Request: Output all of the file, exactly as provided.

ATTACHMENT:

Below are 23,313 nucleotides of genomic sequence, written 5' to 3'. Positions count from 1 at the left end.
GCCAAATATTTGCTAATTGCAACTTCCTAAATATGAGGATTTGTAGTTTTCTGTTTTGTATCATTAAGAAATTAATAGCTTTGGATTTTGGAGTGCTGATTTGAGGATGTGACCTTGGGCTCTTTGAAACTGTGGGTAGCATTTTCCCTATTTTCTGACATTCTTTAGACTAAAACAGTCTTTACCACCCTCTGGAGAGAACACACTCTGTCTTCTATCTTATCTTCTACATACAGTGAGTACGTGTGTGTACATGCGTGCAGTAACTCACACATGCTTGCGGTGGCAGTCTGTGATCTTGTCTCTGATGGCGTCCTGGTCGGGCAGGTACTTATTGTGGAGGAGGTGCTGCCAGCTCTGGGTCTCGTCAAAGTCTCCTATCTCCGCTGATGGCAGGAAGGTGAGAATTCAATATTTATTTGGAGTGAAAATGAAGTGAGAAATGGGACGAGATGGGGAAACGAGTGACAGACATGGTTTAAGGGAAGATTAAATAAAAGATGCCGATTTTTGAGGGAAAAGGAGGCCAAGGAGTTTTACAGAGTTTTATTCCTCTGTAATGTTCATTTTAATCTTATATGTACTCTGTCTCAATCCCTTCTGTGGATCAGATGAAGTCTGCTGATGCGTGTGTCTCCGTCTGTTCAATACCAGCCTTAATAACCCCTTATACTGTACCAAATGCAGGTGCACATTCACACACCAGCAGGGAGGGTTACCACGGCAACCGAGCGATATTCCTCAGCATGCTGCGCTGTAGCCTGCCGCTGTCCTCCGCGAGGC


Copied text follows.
Below are 23,313 nucleotides of genomic sequence, written 5' to 3'. Positions count from 1 at the left end.
GCCAAATATTTGCTAATTGCAACTTCCTAAATATGAGGATTTGTAGTTTTCTGTTTTGTATCATTAAGAAATTAATAGCTTTGGATTTTGGAGTGCTGATTTGAGGATGTGACCTTGGGCTCTTTGAAACTGTGGGTAGCATTTTCCCTATTTTCTGACATTCTTTAGACTAAAACAGTCTTTACCACCCTCTGGAGAGAACACACTCTGTCTTCTATCTTATCTTCTACATACAGTGAGTACGTGTGTGTACATGCGTGCAGTAACTCACACATGCTTGCGGTGGCAGTCTGTGATCTTGTCTCTGATGGCGTCCTGGTCGGGCAGGTACTTATTGTGGAGGAGGTGCTGCCAGCTCTGGGTCTCGTCAAAGTCTCCTATCTCCGCTGATGGCAGGAAGGTGAGAATTCAATATTTATTTGGAGTGAAAATGAAGTGAGAAATGGGACGAGATGGGGAAACGAGTGACAGACATGGTTTAAGGGAAGATTAAATAAAAGATGCCGATTTTTGAGGGAAAAGGAGGCCAAGGAGTTTTACAGAGTTTTATTCCTCTGTAATGTTCATTTTAATCTTATATGTACTCTGTCTCAATCCCTTCTGTGGATCAGATGAAGTCTGCTGATGCGTGTGTCTCCGTCTGTTCAATACCAGCCTTAATAACCCCTTATACTGTACCAAATGCAGGTGCACATTCACACACCAGCAGGGAGGGTTACCACGGCAACCGAGCGATATTCCTCAGCATGCTGCGCTGTAGCCTGCCGCTGTCCTCCGCGAGGC